Disciplined in Sophisticated Defense and Insurance Litigation

February 05, 2018 | Publication| Good-Faith Claim Handling in Florida

Timothy R. Engelbrecht, Matthew J. Lavisky

This article is originally a publication of Southern Loss Association, Newsletter February 2018. Legal opinions may vary when based on subtle factual differences. All rights reserved.

Like many states, Florida law allows a person under a first-party insurance contract to sue an insurer if the person has been damaged by certain actions often referred to as "bad-faith" claim handling practices. The purpose of this article is to explain how Florida addresses bad-faith claim handling practices. This article will also provide examples of how claims professionals can ensure they are always handling claims in good faith.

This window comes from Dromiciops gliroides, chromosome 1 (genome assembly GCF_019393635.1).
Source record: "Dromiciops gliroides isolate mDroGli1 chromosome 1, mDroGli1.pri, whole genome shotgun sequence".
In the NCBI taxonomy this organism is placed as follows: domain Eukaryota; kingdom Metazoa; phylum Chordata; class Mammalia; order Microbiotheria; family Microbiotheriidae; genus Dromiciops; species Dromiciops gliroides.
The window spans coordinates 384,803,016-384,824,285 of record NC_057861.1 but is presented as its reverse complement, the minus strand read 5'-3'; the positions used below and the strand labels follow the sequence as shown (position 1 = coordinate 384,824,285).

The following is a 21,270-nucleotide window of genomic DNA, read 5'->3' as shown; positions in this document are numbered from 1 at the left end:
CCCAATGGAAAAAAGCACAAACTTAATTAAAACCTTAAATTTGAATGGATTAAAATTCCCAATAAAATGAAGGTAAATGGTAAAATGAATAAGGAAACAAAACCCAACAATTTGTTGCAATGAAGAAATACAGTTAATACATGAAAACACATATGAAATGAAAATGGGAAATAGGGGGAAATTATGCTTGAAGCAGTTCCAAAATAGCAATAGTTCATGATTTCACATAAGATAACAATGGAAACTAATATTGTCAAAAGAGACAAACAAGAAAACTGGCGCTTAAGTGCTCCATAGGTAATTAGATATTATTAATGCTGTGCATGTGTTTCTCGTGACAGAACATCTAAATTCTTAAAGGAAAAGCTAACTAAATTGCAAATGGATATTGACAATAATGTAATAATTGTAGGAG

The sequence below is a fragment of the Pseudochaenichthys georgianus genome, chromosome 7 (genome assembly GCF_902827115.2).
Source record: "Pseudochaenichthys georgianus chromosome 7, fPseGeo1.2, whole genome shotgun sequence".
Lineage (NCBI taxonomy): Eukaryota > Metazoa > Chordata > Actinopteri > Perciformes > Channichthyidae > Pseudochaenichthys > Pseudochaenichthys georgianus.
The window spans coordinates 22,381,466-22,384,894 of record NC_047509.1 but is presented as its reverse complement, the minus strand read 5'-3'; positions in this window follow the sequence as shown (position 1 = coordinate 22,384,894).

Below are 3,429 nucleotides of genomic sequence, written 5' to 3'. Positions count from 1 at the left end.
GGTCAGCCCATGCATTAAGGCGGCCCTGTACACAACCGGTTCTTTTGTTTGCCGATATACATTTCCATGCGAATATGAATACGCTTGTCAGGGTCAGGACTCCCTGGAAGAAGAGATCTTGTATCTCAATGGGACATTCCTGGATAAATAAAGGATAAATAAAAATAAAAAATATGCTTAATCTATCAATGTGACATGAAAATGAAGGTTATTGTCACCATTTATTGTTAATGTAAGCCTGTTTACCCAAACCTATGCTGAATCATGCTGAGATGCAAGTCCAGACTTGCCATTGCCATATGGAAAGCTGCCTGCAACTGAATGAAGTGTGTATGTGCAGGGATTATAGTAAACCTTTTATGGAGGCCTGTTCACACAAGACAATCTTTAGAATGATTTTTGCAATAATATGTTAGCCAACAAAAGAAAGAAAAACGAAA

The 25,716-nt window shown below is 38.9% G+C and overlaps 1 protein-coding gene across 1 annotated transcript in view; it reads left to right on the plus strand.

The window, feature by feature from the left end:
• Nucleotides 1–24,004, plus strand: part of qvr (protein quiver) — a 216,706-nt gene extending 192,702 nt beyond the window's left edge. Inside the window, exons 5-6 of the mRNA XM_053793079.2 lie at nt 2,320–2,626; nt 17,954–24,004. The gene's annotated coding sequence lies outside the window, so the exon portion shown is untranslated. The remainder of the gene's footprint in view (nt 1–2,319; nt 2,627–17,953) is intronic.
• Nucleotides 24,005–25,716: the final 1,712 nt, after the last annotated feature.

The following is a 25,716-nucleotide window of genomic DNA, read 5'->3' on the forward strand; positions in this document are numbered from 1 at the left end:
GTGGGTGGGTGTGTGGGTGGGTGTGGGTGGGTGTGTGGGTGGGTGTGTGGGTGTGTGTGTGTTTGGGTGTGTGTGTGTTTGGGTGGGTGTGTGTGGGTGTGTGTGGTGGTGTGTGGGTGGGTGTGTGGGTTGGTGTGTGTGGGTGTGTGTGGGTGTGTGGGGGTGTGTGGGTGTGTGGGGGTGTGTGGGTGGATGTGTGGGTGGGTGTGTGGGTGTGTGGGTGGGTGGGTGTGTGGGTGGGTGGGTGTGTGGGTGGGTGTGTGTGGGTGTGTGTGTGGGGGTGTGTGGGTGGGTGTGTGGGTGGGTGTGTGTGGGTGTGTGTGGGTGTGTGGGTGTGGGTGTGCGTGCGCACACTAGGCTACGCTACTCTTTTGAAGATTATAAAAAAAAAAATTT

Prior to 1982, Florida did not recognize a cause of action for bad-faith claim handling practices in the first-party insurance context. To address that, Florida enacted Florida Statute § 624.155. The statute is the exclusive remedy for people who believe they have been damaged by bad-faith claim handling practices in the first-party insurance context in Florida.

However, in order for a person to be able to file a lawsuit under the statute, the person must first give notice to the insurer and to Florida's Department of Financial Services. The notice must contain certain information regarding the alleged bad-faith behavior and what the insurer can do to cure the circumstances. The insurer then has 60 days to respond to the notice. If the insurer cures the circumstances that gave rise to the notice within the 60-day period, the person cannot pursue a bad-faith lawsuit.